Balmaceda helpfully provides "A Note on How to Read This Book," which suggests that the casual reader might skip some of the early theoretical chapters and jump ahead to the real-life story of how natural gas, oil, and coal get to market. Conversely, university students should read all the chapters and make use of appendices A (key technical terms), B (key actors), and C (chronology) for class assignments. Despite the author’s soft sell, the theoretical chapters are indispensable to understanding the critical differences between oil (the default fuel in typical discussions of global energy powers) and other fossil fuels. One example of a critical detail is the fact that natural gas is processed to its final form near the source of extraction, whereas oil can be transported and processed far along its transit route, resulting in many other differences in terms of the actors involved along the way.

The focus period of the book is the "calm before the storm": between 2011 and Russia’s annexation of Crimea in 2014. For context, Balmaceda also looks back to Soviet times to describe how the fossil fuel value chains first developed and evolved. She then details the changes that came after 1992, when the various newly independent states negotiated their new roles. The reader will learn how certain well-placed individuals along the energy transit routes took advantage of the post-Soviet restructuring phase, becoming the powerful oligarchs that we know today. In the process, these actors virtually eliminated Ukraine’s role in refining Russian oil. They also damaged the long-term viability of the coal sector by weaponizing miners’ grievances and appealing to populism, but failing to invest in modernizing the industry and making it safer for workers.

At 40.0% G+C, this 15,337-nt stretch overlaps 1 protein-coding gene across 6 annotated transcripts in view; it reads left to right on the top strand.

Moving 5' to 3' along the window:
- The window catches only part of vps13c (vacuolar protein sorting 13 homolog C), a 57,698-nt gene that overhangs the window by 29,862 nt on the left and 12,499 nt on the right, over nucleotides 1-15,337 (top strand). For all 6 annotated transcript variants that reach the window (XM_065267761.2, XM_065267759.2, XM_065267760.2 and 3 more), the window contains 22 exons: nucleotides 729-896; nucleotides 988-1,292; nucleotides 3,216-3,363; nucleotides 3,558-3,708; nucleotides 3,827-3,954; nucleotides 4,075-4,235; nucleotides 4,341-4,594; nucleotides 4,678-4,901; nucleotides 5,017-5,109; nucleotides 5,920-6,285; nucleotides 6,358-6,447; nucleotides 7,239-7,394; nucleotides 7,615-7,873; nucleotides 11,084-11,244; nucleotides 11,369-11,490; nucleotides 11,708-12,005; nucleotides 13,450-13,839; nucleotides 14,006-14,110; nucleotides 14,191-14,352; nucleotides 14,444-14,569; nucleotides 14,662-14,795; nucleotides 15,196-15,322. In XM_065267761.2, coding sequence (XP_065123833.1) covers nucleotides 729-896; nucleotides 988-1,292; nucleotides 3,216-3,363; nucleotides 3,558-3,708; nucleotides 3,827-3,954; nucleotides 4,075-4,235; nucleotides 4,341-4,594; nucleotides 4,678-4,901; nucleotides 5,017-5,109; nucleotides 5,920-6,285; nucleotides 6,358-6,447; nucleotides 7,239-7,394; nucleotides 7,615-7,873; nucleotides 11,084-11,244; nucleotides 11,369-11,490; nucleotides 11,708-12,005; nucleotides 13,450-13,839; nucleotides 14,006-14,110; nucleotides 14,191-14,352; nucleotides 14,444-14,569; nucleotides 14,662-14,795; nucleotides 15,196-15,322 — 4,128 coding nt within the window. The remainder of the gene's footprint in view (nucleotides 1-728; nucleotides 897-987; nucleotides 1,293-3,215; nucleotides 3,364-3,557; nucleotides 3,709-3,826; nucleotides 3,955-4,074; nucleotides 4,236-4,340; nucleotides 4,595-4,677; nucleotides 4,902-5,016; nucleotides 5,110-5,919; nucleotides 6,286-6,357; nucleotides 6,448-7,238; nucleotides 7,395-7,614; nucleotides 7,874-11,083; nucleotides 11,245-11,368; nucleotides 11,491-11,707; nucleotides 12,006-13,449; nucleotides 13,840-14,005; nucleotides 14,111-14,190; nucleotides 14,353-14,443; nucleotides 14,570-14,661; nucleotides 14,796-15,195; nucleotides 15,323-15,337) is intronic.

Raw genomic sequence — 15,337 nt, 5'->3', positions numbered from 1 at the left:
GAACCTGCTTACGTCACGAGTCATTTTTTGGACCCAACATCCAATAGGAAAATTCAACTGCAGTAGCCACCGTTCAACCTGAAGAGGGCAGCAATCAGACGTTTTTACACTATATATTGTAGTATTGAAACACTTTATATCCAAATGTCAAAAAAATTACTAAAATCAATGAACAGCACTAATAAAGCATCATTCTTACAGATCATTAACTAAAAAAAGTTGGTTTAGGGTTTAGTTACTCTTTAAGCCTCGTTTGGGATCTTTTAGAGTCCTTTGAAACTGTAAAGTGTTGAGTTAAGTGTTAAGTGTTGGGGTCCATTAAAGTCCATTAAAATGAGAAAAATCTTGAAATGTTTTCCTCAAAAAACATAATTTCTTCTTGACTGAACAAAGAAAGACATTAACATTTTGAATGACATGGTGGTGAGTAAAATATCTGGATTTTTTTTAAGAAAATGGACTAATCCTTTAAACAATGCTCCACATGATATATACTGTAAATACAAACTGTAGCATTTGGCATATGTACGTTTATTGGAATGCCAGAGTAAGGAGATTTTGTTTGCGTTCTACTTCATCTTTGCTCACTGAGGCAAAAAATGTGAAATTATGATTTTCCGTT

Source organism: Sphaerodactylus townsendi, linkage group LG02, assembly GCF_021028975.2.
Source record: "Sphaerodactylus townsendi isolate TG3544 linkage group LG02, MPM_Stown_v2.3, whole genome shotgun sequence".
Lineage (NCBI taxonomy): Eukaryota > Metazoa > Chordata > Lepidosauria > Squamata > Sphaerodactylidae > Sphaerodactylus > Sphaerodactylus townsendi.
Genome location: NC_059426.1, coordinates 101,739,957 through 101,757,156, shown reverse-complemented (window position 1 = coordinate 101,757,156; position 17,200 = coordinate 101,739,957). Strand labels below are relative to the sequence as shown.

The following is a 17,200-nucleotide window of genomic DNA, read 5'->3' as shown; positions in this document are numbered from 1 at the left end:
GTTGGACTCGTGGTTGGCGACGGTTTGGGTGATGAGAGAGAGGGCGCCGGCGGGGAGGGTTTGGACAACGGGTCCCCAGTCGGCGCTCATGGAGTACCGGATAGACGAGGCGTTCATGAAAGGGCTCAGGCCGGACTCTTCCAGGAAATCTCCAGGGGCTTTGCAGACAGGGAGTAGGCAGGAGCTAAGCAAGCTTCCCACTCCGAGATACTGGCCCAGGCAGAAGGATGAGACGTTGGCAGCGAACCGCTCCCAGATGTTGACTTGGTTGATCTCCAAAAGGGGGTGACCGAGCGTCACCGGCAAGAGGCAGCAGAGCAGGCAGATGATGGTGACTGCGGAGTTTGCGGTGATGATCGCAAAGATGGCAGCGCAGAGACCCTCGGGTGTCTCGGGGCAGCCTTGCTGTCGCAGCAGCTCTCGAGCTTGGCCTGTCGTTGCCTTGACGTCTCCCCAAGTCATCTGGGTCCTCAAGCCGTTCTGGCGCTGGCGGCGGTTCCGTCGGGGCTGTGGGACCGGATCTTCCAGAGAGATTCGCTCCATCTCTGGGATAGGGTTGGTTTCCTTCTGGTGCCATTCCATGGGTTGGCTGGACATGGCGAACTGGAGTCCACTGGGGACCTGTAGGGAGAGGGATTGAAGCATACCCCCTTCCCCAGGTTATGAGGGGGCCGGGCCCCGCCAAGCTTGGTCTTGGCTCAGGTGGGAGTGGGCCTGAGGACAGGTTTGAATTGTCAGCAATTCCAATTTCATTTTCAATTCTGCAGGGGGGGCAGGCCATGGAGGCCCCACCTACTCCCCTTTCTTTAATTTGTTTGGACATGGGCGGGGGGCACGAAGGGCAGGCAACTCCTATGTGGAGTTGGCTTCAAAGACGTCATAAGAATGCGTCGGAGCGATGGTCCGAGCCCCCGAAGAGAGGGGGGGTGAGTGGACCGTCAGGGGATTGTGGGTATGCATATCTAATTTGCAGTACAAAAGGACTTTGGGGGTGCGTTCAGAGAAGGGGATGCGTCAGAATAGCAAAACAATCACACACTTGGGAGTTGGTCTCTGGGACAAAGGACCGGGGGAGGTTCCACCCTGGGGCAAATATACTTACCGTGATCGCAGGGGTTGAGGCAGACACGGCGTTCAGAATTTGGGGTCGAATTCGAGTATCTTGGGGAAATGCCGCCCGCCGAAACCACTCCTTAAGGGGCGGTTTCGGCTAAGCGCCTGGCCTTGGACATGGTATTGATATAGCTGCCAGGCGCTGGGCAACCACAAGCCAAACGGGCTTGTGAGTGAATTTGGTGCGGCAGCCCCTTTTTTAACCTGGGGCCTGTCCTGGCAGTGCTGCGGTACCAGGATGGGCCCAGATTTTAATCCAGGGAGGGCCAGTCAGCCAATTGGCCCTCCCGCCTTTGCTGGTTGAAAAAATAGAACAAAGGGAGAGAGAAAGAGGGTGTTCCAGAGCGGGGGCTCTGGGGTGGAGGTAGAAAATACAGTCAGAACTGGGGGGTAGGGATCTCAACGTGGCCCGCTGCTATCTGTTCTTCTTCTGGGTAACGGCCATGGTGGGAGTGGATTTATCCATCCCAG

This book is very well timed, now that the Nord Stream 2 pipeline is nearing completion and Russia will be able to circumvent Ukraine and bring natural gas straight to the EU. Balmaceda informs us that this is nothing new and that Russia has endeavored to bypass FSU countries for many years. The author references critics who point out that there is not a sound economic reason for the Nord Stream 2 pipeline. It is perplexing why the project is moving forward, when it contradicts two important regulatory trends in the EU: market reforms to promote competition and requirements to use more renewable fuels. The interests of certain actors in Russia and Germany may well outweigh these forces.

The reader may ask: why waste time talking about fossil fuels, now that climate change is causing historic wildfires in Siberia and central Europe is being hit with heat waves and floods? The simple answer is that Balmaceda’s book provides us with a template for understanding any type of energy value chain. Her approach to an energy system based on the combustion engine can also be applied to an electricity-based one, including nuclear plants and renewables like wind and solar. Instead of following the path of a gas molecule, we can follow the watt across its value chain. This book offers a blueprint to understanding the interplay of the materiality of a fuel type, the actors involved in the value chain, and the regulatory framework that will dictate how countries make the transition to cleaner fuels. We should look forward to Balmaceda, and researchers who will likely emulate her methods, documenting these energy chains in the future.

Citation: Motria Caudill. Review of Balmaceda, Margarita M., Russian Energy Chains: The Remaking of Technopolitics from Siberia to Ukraine to the European Union. H-Ukraine, H-Net Reviews. November, 2021. URL: